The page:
64 Southern Historical Society Papers.
on the northside, until he reached the gates of Richmond. ]\Iuch has been written regarding his movements and acts up to that point. Much also respecting his retreat and death. However, in those several accounts the important event with which this writer has to do has been largely lost sight of, or failed of the attention and recognition it reserved. More than that, such at- tention and recognition as it has received has led to a great deal of misunderstanding and involves not a few "mistakes of his- tory." The "important event" was and is the "last stand," which was made by the Third (Henley's) Battalion Troops, for local defense, almost within the shadow of the spires of the city. Against that stand Dahlgren's arson squadrons broke ; by the battalion they were hurled back in utter confusion.
The night of March i, 1864, was a moonlight night, though the moon was obscured by a heavy white cloud, from which a fine, misty rain was falling. The first resistance Dahlgren encountered was at Green's Farm (forks of the road), on the River Road. There he engaged the Armory Battalion, a much inferior force to his own, which he soon routed and pushed back demoralized towards Richmond, not, however, before he had lost several men.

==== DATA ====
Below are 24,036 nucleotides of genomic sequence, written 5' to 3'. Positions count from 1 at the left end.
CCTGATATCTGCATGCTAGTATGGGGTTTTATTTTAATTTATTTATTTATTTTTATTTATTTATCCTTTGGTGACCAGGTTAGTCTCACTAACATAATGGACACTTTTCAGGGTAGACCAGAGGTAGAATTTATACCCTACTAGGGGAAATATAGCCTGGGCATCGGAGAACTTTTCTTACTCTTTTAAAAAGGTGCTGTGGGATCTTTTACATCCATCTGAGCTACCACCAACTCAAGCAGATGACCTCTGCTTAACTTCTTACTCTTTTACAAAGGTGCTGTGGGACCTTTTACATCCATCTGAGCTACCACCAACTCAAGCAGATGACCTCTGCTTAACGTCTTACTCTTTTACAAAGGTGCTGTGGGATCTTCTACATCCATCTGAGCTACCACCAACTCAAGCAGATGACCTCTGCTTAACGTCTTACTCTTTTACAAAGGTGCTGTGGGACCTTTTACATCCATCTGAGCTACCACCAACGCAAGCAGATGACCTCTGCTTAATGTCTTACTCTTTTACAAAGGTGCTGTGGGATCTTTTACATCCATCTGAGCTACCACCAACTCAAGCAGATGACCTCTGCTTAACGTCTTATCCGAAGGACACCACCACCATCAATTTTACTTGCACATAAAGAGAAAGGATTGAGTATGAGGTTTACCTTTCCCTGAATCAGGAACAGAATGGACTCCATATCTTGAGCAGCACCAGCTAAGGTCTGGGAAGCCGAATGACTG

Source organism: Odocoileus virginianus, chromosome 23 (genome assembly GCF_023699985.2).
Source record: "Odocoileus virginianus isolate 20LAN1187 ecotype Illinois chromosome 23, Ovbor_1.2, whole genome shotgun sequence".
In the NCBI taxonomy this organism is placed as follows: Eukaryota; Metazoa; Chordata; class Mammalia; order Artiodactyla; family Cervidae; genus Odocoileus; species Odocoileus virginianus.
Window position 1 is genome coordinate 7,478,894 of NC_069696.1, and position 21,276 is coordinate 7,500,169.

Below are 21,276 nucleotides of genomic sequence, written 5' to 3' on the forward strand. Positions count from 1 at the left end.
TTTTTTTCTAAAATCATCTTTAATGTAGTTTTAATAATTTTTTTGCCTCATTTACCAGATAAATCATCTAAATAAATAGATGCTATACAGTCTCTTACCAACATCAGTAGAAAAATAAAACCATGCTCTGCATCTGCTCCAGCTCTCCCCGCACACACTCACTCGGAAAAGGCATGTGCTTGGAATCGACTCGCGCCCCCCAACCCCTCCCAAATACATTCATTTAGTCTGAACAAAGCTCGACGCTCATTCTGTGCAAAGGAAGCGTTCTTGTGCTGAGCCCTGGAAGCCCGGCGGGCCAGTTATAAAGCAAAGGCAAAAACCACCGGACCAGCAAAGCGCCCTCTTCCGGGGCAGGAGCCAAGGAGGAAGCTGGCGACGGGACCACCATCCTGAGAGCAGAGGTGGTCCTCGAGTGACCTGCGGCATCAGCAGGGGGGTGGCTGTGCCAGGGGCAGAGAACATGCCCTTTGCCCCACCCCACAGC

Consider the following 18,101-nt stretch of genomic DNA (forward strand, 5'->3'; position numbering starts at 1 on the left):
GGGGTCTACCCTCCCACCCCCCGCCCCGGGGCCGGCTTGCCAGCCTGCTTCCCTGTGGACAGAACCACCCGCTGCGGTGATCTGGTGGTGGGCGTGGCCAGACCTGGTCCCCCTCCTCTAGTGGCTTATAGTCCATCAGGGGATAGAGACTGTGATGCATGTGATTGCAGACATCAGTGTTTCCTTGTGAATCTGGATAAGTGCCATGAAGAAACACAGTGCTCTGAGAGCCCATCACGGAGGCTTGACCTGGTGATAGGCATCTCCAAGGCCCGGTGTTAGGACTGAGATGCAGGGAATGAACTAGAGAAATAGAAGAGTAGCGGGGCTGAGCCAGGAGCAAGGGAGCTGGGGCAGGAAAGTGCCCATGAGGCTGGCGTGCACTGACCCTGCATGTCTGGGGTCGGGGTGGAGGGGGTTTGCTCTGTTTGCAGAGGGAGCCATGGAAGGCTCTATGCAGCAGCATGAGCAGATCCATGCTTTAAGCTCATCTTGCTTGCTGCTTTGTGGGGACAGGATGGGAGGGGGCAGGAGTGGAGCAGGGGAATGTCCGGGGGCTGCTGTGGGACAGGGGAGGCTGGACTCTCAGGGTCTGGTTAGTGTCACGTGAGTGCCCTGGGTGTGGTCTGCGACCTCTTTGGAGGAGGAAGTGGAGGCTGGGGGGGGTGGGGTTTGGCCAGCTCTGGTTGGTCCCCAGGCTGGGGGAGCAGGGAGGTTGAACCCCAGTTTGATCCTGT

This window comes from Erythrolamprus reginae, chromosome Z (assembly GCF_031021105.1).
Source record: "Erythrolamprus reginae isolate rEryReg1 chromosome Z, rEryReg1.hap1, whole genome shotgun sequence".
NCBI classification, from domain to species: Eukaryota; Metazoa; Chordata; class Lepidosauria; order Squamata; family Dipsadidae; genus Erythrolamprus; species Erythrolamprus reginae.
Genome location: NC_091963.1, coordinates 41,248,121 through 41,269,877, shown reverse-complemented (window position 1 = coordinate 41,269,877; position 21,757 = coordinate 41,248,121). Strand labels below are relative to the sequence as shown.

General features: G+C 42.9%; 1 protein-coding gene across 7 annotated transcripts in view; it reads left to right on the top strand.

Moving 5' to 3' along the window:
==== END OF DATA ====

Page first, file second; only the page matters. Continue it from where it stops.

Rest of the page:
Meantime, Confederate reinforcements had been coming up in the shape of the Third Battalion, some of the companies marching collectively, others detached. This part of the line of defense was under command of General Custis Lee. In order that the reader may better understand the situation and get a clear idea of the status and personnel of the battalion, two quo- tations, subject, however, to some explanation, one of them to correction, are here given. They are from Mrs. Davis' life of her husband, and a report of General Custis Lee, respectively. Mrs. Davis writes :
"The 'Department Battalion' was composed of the clerks from all the departments of the government, not from the Treasury Department alone, and of a company of Richmond boys under eighteen years of age, and it was this latter company that went bv mistake to Green's Farm, which was not far beyond the line